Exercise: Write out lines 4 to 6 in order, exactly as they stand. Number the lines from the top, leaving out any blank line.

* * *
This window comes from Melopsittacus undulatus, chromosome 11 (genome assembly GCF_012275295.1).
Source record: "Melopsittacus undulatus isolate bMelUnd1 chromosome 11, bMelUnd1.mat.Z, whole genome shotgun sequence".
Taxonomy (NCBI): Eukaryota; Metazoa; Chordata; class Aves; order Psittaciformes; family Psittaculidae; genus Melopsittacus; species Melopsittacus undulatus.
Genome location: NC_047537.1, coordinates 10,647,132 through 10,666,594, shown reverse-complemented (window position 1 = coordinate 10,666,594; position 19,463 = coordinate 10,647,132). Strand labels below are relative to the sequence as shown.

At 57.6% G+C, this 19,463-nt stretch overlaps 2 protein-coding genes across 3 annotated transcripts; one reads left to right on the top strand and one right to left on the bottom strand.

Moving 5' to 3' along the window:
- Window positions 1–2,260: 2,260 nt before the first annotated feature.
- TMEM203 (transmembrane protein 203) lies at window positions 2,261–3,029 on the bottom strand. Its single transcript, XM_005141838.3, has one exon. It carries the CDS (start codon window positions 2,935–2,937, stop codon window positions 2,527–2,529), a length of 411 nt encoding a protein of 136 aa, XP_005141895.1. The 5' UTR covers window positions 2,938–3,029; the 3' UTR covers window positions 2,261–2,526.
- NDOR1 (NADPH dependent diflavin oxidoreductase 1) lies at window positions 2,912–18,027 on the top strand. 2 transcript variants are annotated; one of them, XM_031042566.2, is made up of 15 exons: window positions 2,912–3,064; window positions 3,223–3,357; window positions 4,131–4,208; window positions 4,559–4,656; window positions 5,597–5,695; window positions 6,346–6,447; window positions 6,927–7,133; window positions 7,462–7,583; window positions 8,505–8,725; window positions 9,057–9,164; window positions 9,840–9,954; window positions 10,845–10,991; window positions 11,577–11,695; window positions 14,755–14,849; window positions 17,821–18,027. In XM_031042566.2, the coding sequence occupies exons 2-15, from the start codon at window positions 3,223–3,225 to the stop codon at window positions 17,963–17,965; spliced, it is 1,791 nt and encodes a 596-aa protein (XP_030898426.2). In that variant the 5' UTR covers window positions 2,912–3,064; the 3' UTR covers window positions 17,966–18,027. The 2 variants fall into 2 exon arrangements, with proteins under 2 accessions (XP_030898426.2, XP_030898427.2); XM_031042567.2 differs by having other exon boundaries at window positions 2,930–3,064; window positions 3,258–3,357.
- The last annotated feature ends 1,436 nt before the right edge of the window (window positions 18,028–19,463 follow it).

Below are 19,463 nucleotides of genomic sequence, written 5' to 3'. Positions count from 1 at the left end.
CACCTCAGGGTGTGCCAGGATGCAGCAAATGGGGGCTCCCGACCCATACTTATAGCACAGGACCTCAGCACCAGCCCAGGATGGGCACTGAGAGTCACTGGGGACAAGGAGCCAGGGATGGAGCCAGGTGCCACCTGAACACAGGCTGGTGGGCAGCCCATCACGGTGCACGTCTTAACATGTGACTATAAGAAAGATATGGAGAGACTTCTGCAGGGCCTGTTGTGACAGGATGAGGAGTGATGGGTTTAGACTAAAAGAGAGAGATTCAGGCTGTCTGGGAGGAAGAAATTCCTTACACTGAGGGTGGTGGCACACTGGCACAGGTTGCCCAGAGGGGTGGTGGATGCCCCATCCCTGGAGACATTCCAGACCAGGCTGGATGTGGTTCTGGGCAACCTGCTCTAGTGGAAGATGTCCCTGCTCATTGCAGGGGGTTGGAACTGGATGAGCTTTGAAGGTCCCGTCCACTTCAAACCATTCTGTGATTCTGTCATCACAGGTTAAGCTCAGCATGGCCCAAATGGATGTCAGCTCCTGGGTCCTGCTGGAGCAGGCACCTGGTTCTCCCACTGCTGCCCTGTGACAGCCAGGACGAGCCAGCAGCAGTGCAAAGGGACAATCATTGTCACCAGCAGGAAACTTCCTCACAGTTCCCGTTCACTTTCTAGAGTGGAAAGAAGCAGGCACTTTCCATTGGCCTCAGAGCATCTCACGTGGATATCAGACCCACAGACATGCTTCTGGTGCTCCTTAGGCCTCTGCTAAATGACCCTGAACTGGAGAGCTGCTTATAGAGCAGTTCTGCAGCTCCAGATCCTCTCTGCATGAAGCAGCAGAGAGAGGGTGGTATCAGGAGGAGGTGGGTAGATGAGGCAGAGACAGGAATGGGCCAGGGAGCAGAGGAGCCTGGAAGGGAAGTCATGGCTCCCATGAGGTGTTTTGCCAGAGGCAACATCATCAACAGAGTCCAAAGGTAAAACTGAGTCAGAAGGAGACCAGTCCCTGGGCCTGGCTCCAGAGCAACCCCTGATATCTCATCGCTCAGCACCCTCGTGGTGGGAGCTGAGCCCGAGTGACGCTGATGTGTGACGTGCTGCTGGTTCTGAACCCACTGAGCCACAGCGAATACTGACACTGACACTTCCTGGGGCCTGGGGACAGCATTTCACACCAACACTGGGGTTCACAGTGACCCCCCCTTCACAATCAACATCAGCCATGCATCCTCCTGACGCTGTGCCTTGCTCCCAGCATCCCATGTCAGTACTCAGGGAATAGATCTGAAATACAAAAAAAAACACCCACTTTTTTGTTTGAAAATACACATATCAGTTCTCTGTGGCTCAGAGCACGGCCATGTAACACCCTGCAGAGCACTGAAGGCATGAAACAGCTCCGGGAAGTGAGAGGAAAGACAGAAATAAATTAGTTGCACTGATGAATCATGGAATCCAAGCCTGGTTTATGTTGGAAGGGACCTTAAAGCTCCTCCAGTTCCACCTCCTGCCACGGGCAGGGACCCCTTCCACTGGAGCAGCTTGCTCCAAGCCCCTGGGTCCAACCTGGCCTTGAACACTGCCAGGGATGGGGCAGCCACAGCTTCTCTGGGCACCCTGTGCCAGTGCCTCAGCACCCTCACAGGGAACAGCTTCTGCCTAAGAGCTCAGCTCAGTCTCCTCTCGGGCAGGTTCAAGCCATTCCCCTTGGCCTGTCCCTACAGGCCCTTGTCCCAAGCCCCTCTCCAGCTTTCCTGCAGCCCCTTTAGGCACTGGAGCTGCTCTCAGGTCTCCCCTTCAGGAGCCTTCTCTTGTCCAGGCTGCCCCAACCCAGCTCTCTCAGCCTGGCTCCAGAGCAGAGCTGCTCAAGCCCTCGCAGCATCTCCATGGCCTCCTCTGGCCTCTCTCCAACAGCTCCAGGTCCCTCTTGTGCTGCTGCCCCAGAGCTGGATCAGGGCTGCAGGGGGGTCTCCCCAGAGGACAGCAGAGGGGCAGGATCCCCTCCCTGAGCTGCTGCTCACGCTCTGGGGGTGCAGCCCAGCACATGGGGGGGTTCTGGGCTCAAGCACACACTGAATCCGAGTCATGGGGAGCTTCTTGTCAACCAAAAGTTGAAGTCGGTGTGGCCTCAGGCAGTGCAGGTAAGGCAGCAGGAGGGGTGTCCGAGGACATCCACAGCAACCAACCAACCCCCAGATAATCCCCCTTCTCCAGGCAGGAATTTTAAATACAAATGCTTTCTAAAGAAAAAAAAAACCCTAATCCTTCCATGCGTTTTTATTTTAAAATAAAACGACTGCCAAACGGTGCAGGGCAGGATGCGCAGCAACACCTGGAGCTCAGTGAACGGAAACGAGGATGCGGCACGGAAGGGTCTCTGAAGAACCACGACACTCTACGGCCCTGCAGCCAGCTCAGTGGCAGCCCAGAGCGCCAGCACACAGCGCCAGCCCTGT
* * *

Genome location: NC_047537.1, coordinates 10,647,132 through 10,666,594, shown reverse-complemented (window position 1 = coordinate 10,666,594; position 19,463 = coordinate 10,647,132). Strand labels below are relative to the sequence as shown.

At 57.6% G+C, this 19,463-nt stretch overlaps 2 protein-coding genes across 3 annotated transcripts; one reads left to right on the top strand and one right to left on the bottom strand.

Moving 5' to 3' along the window: